The protein turnover measurements outlined above (Fig. 1) reflect the sum of two processes: clearance of old protein and de novo synthesis of new protein. All subsequent experiments were performed in cycling primary HGPS-derived cultures, to assess how protein metabolism is affected by progerin expression. We first assessed the status of protein degradation pathways in cycling HGPS cells and found no evidence for a global increase in protein catabolism by autophagy (Supplementary Fig. 2a, b) or proteasomal degradation (Supplementary Fig. 2c). In fact, proteasome activity was modestly decreased in HGPS cells, as has been previously reported19. We also confirmed that apoptosis was not induced in HGPS cells (Supplementary Fig. 2d). These data indicate that protein degradation pathways are not broadly activated in HGPS, and suggest that another process contributes to accelerated protein turnover. We therefore evaluated global protein synthesis rates in cycling cells by monitoring incorporation of radiolabeled amino acids, and found that translation is dramatically increased in all HGPS lines analyzed (Fig. 2a). From these findings we conclude that the increased turnover of the nuclear proteome observed in HGPS cells (Fig. 1) is due to elevated synthesis of new protein, and not to increased degradation of old protein. Consistently, polysome profiling indicated a higher proportion of ribosomes actively engaged in translation in cycling HGPS cells (Supplementary Fig. 3). Consistent with a previous report28, we find that HGPS cells cycle more rapidly than WT parental control cells (Supplementary Fig. 1c), which may be a means of coping with elevated protein load. This phase of increased protein production and cellular proliferation is not sustainable, however; HGPS cells senesce at earlier passages than WT cells do28.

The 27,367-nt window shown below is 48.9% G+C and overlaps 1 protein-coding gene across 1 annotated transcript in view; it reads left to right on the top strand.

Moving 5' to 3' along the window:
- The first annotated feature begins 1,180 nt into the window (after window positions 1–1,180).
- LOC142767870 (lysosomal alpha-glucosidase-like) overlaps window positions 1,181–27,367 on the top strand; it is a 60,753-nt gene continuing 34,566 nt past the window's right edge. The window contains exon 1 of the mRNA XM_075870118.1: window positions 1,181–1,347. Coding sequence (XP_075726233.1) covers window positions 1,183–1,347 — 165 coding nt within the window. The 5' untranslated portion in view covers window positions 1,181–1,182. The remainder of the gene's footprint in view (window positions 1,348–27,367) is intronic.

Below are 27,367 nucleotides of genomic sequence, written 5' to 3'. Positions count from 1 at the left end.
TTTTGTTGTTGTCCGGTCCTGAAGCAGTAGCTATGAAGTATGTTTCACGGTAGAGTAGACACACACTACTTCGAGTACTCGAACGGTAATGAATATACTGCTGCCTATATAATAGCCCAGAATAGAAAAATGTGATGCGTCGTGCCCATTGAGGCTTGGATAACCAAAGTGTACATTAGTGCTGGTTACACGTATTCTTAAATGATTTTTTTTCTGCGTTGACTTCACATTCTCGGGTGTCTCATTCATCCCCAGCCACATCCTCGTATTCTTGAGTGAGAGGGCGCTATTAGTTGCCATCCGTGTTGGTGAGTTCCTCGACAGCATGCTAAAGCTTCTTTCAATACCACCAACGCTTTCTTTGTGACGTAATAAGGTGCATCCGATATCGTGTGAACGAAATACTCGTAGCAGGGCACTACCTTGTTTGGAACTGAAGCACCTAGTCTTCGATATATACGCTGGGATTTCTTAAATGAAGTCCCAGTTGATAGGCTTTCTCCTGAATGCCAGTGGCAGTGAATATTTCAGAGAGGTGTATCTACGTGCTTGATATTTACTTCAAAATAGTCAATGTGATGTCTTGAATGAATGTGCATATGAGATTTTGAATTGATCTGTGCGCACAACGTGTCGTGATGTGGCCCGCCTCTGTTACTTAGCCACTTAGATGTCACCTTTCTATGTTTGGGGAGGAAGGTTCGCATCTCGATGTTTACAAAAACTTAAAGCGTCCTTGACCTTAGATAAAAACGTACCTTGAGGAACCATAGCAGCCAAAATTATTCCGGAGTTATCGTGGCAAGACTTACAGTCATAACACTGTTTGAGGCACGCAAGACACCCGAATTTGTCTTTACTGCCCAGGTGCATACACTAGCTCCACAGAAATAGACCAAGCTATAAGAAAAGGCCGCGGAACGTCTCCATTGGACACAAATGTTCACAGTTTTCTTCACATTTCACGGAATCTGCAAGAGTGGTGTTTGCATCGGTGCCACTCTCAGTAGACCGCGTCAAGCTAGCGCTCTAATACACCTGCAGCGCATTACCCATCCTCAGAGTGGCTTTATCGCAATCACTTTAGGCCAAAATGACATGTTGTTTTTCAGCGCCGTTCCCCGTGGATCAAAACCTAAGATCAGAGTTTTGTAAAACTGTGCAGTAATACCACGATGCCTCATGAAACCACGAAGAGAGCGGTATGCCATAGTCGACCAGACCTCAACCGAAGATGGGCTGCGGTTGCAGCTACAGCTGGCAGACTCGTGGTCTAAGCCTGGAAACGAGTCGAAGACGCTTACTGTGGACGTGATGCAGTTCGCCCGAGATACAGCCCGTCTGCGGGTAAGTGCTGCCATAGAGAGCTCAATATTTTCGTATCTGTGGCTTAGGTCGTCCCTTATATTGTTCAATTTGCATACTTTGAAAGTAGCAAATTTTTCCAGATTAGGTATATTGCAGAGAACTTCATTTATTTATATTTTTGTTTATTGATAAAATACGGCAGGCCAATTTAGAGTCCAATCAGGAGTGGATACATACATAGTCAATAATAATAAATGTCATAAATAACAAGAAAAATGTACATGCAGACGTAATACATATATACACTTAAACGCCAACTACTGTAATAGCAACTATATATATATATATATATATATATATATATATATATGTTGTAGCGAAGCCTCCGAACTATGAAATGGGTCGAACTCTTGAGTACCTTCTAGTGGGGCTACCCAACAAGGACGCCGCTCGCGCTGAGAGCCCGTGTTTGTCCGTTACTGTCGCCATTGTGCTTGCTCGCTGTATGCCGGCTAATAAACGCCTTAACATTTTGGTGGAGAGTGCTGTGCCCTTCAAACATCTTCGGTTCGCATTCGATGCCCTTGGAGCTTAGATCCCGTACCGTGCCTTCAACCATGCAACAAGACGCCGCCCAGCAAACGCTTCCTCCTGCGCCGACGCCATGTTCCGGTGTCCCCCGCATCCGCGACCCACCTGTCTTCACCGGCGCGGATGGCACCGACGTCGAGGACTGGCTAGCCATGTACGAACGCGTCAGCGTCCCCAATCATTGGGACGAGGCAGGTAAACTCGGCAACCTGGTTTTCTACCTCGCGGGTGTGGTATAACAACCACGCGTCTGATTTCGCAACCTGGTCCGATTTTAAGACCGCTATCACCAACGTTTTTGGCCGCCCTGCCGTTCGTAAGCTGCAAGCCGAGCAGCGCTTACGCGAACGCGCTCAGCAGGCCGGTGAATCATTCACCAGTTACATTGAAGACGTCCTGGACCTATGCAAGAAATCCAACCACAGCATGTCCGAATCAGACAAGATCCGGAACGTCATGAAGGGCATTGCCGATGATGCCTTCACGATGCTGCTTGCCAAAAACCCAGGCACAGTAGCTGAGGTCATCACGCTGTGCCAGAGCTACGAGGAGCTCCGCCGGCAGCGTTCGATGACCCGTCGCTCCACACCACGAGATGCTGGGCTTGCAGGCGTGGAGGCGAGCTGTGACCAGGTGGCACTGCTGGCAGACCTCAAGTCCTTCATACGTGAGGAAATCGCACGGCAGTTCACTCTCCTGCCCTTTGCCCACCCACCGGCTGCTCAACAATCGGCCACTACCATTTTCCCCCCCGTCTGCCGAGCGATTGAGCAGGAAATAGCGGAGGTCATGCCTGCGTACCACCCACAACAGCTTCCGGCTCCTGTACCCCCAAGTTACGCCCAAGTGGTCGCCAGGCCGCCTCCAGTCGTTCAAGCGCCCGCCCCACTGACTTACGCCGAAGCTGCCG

Figure 2
Figure 2

Global translation is increased and nucleoli are enlarged in HGPS. a Analysis of global translation rates by 35S-Met/Cys incorporation in WT and HGPS fibroblasts in the absence or presence of cycloheximide (CHX). Mean ± SEM of four independent experiments shown, each containing two technical replicates. *** indicates p < 0.001 by t-test. be Immunofluorescence of nucleolar proteins nucleolin (magenta) and fibrillarin (cyan) b, c or UBF1 (cyan) d, e in WT b, d) and HGPS c, e fibroblasts. Scale bar, 10 μm. f Total nucleolar cross-sectional area per cell, determined by boundaries of nucleolin immunofluorescence. **** indicates p < 0.0001 by t-test. Bars indicate mean ± SEM. g Number of nucleoli per cell. Significance determined by χ 2-test of indicated samples. f, g N > 111 cells per condition from six independent experiments with two technical replicates